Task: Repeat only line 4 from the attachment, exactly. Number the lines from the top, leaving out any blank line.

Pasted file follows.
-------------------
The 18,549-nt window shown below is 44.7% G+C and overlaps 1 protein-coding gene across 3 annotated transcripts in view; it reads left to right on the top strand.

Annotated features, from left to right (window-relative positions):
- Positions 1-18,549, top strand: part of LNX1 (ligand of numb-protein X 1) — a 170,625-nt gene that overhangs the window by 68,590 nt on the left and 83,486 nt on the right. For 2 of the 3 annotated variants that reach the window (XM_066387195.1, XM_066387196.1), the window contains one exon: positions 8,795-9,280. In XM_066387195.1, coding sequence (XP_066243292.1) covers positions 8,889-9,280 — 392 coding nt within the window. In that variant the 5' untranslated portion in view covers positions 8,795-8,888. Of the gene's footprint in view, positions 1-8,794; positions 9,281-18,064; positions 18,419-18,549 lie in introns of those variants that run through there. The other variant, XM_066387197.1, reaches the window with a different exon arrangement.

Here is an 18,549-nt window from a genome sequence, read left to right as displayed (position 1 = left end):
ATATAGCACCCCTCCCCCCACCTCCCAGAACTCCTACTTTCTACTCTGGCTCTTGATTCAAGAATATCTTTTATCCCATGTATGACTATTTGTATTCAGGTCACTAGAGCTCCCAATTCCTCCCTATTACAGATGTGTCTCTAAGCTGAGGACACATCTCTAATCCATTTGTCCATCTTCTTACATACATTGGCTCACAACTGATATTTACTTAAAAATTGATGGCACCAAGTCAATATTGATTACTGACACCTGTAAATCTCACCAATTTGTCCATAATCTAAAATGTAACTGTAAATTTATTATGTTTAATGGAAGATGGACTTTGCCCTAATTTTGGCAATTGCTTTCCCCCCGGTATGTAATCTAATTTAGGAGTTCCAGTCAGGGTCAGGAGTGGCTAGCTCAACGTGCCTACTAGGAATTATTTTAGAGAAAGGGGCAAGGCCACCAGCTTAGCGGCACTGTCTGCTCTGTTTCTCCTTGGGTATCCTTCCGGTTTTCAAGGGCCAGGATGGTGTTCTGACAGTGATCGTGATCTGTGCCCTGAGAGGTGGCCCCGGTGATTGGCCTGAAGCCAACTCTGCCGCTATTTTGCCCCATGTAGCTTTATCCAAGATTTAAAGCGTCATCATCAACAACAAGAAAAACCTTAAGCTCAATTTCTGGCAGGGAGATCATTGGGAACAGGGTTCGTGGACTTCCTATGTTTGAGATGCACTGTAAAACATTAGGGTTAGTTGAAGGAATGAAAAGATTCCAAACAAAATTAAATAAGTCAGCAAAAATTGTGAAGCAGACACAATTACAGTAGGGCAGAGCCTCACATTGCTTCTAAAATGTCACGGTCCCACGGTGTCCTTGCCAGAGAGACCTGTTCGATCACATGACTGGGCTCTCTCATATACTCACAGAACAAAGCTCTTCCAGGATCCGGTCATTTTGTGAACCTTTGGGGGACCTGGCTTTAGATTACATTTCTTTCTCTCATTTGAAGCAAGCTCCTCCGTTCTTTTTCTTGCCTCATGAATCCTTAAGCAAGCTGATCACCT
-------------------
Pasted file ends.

Here is an 18,549-nt window from a genome sequence, read left to right as displayed (position 1 = left end):